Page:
The FAIR guiding principles12, published in 2016, provide guidelines to improve the “FAIRness” of digital assets, such as datasets, code, and research objects. While the principles are valuable for the scientific and engineering fields, they do not include exemplar metrics13 or define ways to measure how well the FAIR data principles are met for the digital asset.

In HEP, there are currently several efforts available for creating, indexing, and sharing open, public datasets. The CERN Open Data Portal provides access to data and resources from the four major LHC collaborations, ALICE, ATLAS, CMS and LHCb, for both education and research. Previous data releases have already yielded publications using LHC data authored by external researchers unaffiliated with an LHC collaboration14,15,16,17,18,19. However, despite being a repository of LHC open data, it does not allow general members of the HEP research community to upload their own datasets. Zenodo is another platform launched in May 2013, which is part of the OpenAIRE project, in partnership with CERN, that is a catch-all repository for European Commission funded research and is used widely. It allows the community at large to upload data, software, and other artefacts in support of publications, as well as material associated with conferences, projects, or institutions. Citation information is also passed to DataCite and other scholarly aggregators. Zenodo has been used to host several high-profile public HEP datasets including the top quark tagging reference dataset20, LHC Olympics 2020 Anomaly Detection Challenge dataset21, hls4ml jet substructure dataset, and the Anomaly Detection Data Challenge 2021 dataset22. Other services like Kaggle and Codalab have been used to host HEP challenges like the TrackML accuracy phase23 and TrackML throughput phase24. The Durham High-Energy Physics Database (HEPData)25 is an open-access repository established for sharing scattering data from experimental particle physics. It mainly comprises the data points from plots and tables related to several thousand publications including those from the LHC.

Despite the widespread availability of public datasets in HEP, these services, and the datasets they host, do not follow FAIR principles. In particular, the interpretation of the FAIR principles in the context of the large datasets available and the specific computing infrastructure needs in HEP is not clear. For instance, the CERN Open Data Portal hosts datasets with sizes approaching 100 TB26, requiring special versions of software (provided through a virtual machine image) to read and analyze the data. Given these stringent computational, storage, and domain knowledge requirements, the accessibility of these datasets to non-experts and those lacking resources is not completely obvious. To explore how to address these difficulties, we present an analysis of the FAIRness of one of these datasets, the CMS \({\rm{H}}({\rm{b}}\bar{{\rm{b}}})\) dataset.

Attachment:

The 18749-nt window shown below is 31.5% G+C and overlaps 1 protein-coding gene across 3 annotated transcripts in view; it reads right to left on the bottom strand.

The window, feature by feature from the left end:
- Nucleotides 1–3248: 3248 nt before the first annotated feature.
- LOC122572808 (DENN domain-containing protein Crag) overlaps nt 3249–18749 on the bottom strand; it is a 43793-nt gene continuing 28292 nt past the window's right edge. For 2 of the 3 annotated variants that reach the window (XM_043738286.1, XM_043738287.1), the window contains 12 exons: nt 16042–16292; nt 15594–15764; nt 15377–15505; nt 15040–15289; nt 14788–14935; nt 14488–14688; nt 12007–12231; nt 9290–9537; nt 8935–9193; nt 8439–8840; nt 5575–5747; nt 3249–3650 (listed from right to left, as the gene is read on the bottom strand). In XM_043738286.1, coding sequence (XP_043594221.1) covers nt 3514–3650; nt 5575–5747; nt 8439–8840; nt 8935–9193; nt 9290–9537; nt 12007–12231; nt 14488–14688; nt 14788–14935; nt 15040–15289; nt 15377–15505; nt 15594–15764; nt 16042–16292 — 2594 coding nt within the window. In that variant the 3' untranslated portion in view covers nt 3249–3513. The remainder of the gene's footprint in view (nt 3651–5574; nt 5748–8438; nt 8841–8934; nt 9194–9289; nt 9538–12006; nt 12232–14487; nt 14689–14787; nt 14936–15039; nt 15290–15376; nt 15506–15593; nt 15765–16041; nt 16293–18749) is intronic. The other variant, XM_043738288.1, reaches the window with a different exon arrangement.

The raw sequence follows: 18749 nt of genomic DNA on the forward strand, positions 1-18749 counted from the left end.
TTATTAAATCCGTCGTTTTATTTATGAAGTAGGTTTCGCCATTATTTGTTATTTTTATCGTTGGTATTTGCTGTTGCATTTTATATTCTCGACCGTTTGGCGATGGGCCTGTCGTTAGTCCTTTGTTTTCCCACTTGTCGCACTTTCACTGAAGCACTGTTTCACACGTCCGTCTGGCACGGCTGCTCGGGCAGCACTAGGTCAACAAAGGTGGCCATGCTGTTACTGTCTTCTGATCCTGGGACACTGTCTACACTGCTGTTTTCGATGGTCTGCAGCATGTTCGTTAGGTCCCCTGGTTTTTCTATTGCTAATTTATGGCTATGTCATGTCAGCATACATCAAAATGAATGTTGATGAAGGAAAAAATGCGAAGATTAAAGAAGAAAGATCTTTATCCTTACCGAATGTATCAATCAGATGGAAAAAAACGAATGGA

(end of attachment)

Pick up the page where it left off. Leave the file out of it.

This simulated collider dataset contains a selection of proton-proton interactions (events) in which a Higgs boson is produced and decays to two bottom quarks \({\rm{H}}({\rm{b}}\bar{{\rm{b}}})\) (signal events) as well as background events comprised uniquely of “jets” of particles produced through the strong interaction, referred to as quantum chromodynamics (QCD) multijet events. This dataset was released in the CERN Open Data Portal. By providing the details of the how we evaluate FAIRness of this dataset and the steps taken to meet the FAIR data principles, we can help researchers in other fields create FAIR datasets in a similar manner. To ensure the reliability of our results we have conducted a similar study using the ARDC FAIR self assessment tool. We have found that the steps we have followed and the ARDC assessment tool provide consistent results.